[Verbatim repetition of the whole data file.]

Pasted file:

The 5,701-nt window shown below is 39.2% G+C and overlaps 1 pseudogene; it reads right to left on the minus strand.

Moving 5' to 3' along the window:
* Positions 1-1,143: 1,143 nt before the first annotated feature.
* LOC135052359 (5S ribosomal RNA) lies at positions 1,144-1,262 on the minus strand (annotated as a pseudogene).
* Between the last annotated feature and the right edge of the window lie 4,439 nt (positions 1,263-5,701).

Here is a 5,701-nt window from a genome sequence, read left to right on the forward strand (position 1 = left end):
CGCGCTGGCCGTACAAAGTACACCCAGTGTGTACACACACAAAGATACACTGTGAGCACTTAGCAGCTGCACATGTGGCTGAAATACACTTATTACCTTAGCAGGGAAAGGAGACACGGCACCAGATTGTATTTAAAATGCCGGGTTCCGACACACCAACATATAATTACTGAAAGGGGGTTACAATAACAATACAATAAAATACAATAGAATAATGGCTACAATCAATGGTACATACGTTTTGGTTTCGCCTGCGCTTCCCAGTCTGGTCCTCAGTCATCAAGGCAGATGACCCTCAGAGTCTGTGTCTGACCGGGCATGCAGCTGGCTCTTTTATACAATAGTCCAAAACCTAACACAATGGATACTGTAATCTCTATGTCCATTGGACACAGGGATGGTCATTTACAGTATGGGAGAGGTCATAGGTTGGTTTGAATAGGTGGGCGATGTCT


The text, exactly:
The 5,701-nt window shown below is 39.2% G+C and overlaps 1 pseudogene; it reads right to left on the minus strand.

Moving 5' to 3' along the window:
* Positions 1-1,143: 1,143 nt before the first annotated feature.
* LOC135052359 (5S ribosomal RNA) lies at positions 1,144-1,262 on the minus strand (annotated as a pseudogene).
* Between the last annotated feature and the right edge of the window lie 4,439 nt (positions 1,263-5,701).

Here is a 5,701-nt window from a genome sequence, read left to right on the forward strand (position 1 = left end):
CGCGCTGGCCGTACAAAGTACACCCAGTGTGTACACACACAAAGATACACTGTGAGCACTTAGCAGCTGCACATGTGGCTGAAATACACTTATTACCTTAGCAGGGAAAGGAGACACGGCACCAGATTGTATTTAAAATGCCGGGTTCCGACACACCAACATATAATTACTGAAAGGGGGTTACAATAACAATACAATAAAATACAATAGAATAATGGCTACAATCAATGGTACATACGTTTTGGTTTCGCCTGCGCTTCCCAGTCTGGTCCTCAGTCATCAAGGCAGATGACCCTCAGAGTCTGTGTCTGACCGGGCATGCAGCTGGCTCTTTTATACAATAGTCCAAAACCTAACACAATGGATACTGTAATCTCTATGTCCATTGGACACAGGGATGGTCATTTACAGTATGGGAGAGGTCATAGGTTGGTTTGAATAGGTGGGCGATGTCT